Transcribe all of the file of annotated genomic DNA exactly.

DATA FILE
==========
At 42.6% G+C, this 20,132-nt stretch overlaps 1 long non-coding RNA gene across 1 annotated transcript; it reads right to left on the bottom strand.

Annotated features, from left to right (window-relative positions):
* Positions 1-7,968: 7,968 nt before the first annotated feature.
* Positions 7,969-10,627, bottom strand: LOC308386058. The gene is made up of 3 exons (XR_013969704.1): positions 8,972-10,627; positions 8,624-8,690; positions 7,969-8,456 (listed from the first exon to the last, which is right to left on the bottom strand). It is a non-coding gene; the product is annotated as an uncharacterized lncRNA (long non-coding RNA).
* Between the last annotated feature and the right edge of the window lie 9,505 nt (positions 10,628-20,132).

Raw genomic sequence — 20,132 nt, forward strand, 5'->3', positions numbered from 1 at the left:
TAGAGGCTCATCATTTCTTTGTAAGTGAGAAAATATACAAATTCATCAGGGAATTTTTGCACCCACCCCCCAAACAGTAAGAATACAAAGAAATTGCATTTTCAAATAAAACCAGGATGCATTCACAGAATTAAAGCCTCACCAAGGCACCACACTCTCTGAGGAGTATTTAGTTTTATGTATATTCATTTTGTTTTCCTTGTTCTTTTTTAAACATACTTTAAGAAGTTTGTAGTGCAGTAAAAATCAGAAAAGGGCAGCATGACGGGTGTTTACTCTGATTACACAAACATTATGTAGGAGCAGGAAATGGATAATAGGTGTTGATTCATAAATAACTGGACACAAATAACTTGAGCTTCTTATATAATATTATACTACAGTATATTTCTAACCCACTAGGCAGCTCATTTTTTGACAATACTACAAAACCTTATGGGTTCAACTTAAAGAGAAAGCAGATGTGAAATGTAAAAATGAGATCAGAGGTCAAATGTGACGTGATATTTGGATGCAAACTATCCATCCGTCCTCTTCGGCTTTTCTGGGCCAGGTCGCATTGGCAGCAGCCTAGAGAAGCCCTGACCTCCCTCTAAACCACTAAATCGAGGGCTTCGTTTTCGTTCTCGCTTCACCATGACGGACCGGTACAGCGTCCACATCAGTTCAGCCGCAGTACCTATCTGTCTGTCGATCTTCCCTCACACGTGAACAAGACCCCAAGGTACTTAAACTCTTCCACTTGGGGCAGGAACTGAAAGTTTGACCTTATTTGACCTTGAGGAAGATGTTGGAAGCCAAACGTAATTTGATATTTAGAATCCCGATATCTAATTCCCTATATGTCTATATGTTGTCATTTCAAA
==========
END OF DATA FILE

At 42.6% G+C, this 20,132-nt stretch overlaps 1 long non-coding RNA gene across 1 annotated transcript; it reads right to left on the bottom strand.

Annotated features, from left to right (window-relative positions):
* Positions 1-7,968: 7,968 nt before the first annotated feature.
* Positions 7,969-10,627, bottom strand: LOC308386058. The gene is made up of 3 exons (XR_013969704.1): positions 8,972-10,627; positions 8,624-8,690; positions 7,969-8,456 (listed from the first exon to the last, which is right to left on the bottom strand). It is a non-coding gene; the product is annotated as an uncharacterized lncRNA (long non-coding RNA).
* Between the last annotated feature and the right edge of the window lie 9,505 nt (positions 10,628-20,132).

Raw genomic sequence — 20,132 nt, forward strand, 5'->3', positions numbered from 1 at the left:
TAGAGGCTCATCATTTCTTTGTAAGTGAGAAAATATACAAATTCATCAGGGAATTTTTGCACCCACCCCCCAAACAGTAAGAATACAAAGAAATTGCATTTTCAAATAAAACCAGGATGCATTCACAGAATTAAAGCCTCACCAAGGCACCACACTCTCTGAGGAGTATTTAGTTTTATGTATATTCATTTTGTTTTCCTTGTTCTTTTTTAAACATACTTTAAGAAGTTTGTAGTGCAGTAAAAATCAGAAAAGGGCAGCATGACGGGTGTTTACTCTGATTACACAAACATTATGTAGGAGCAGGAAATGGATAATAGGTGTTGATTCATAAATAACTGGACACAAATAACTTGAGCTTCTTATATAATATTATACTACAGTATATTTCTAACCCACTAGGCAGCTCATTTTTTGACAATACTACAAAACCTTATGGGTTCAACTTAAAGAGAAAGCAGATGTGAAATGTAAAAATGAGATCAGAGGTCAAATGTGACGTGATATTTGGATGCAAACTATCCATCCGTCCTCTTCGGCTTTTCTGGGCCAGGTCGCATTGGCAGCAGCCTAGAGAAGCCCTGACCTCCCTCTAAACCACTAAATCGAGGGCTTCGTTTTCGTTCTCGCTTCACCATGACGGACCGGTACAGCGTCCACATCAGTTCAGCCGCAGTACCTATCTGTCTGTCGATCTTCCCTCACACGTGAACAAGACCCCAAGGTACTTAAACTCTTCCACTTGGGGCAGGAACTGAAAGTTTGACCTTATTTGACCTTGAGGAAGATGTTGGAAGCCAAACGTAATTTGATATTTAGAATCCCGATATCTAATTCCCTATATGTCTATATGTTGTCATTTCAAA